Pioner.

  • Mobile solid propellant intermediate range multiple warhead ballistic missile. Seen as an enormous threat to NATO. 405 launchers deployed by 1987 when the missile was banned by the INF Treaty.

Planetary.

  • Category of spacecraft.

Planned manned spaceflight.

  • Category of spaceflights.

Polar orbit.

  • Category of spacecraft.

Polaris.

  • Probably the most technically innovative program in history, Polaris integrated solid-propellant, inertially-guided intermediate range ballistic missiles with nuclear submarines that could remain submerged for months at a time. All of these were new technologies, but the first ship was underway only three years after go-ahead.

Politician.

  • Category of persons.

Pre-Sputnik Designs.

  • Category of launch vehicles.

Prithvi.

  • Single stage vehicle. First units deployed in 1995.

Professor.

  • Category of persons.

Project Pilot.

  • The US Navy's satellite launcher project competed with the Army's Jupiter-C, the Air Force Atlas, and the civilian Vanguard. Air-launched satellite launch vehicle, and anti-satellite versions, tested by the US Navy shortly after Sputnik. One may have achieved orbit.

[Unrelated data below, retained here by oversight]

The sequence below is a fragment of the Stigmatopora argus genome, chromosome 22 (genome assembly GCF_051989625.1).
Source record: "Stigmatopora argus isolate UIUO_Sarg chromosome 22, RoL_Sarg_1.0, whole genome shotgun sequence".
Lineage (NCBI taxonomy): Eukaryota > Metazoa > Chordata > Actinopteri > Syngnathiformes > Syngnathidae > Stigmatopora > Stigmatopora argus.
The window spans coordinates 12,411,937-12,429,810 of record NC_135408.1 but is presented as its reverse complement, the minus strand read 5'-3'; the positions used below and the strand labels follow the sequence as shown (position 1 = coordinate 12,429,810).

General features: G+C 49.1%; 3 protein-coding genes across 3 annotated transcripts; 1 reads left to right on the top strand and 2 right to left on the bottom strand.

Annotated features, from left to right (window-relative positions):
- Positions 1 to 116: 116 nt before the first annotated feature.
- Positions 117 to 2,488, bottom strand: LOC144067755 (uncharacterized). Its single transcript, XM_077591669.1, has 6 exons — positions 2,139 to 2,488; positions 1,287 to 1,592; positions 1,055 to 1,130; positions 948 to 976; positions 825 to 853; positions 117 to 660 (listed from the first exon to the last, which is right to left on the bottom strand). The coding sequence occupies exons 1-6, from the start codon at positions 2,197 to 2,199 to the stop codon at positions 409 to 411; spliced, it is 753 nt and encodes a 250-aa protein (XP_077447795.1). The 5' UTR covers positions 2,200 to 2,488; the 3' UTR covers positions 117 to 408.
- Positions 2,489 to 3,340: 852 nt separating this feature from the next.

Propulsion expert.

  • Category of persons.

Proteus.

  • Family of spacecraft.

Proton.

  • The Proton launch vehicle has been the medium-lift workhorse of the Soviet and Russian space programs for over forty years. Although constantly criticized within Russia for its use of toxic and ecologically-damaging storable liquid propellants, it has out-lasted all challengers, and no replacement is in sight.

PSLV.

  • Indian third-generation launch vehicle, large enough to carry polar-orbiting earth resources satellites.